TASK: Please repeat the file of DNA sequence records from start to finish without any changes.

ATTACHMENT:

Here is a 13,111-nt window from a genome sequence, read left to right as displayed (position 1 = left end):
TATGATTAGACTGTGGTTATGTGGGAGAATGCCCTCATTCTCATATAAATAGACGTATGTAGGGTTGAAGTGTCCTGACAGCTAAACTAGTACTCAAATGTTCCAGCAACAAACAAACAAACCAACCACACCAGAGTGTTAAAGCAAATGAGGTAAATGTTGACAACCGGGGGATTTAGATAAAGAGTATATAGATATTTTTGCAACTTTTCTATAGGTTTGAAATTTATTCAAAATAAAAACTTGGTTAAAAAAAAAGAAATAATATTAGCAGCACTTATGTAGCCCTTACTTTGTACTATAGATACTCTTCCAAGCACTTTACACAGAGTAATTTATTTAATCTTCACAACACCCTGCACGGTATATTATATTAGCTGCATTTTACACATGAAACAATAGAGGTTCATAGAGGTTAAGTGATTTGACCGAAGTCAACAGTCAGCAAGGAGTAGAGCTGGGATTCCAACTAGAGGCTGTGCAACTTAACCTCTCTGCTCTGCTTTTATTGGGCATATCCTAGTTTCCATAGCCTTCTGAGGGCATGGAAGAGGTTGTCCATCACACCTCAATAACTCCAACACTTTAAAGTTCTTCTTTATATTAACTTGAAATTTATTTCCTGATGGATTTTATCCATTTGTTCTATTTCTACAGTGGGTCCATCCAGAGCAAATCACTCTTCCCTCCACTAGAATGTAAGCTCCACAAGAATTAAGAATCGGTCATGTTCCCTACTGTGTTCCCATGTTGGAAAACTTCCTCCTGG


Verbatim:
Here is a 13,111-nt window from a genome sequence, read left to right as displayed (position 1 = left end):
TATGATTAGACTGTGGTTATGTGGGAGAATGCCCTCATTCTCATATAAATAGACGTATGTAGGGTTGAAGTGTCCTGACAGCTAAACTAGTACTCAAATGTTCCAGCAACAAACAAACAAACCAACCACACCAGAGTGTTAAAGCAAATGAGGTAAATGTTGACAACCGGGGGATTTAGATAAAGAGTATATAGATATTTTTGCAACTTTTCTATAGGTTTGAAATTTATTCAAAATAAAAACTTGGTTAAAAAAAAAGAAATAATATTAGCAGCACTTATGTAGCCCTTACTTTGTACTATAGATACTCTTCCAAGCACTTTACACAGAGTAATTTATTTAATCTTCACAACACCCTGCACGGTATATTATATTAGCTGCATTTTACACATGAAACAATAGAGGTTCATAGAGGTTAAGTGATTTGACCGAAGTCAACAGTCAGCAAGGAGTAGAGCTGGGATTCCAACTAGAGGCTGTGCAACTTAACCTCTCTGCTCTGCTTTTATTGGGCATATCCTAGTTTCCATAGCCTTCTGAGGGCATGGAAGAGGTTGTCCATCACACCTCAATAACTCCAACACTTTAAAGTTCTTCTTTATATTAACTTGAAATTTATTTCCTGATGGATTTTATCCATTTGTTCTATTTCTACAGTGGGTCCATCCAGAGCAAATCACTCTTCCCTCCACTAGAATGTAAGCTCCACAAGAATTAAGAATCGGTCATGTTCCCTACTGTGTTCCCATGTTGGAAAACTTCCTCCTGG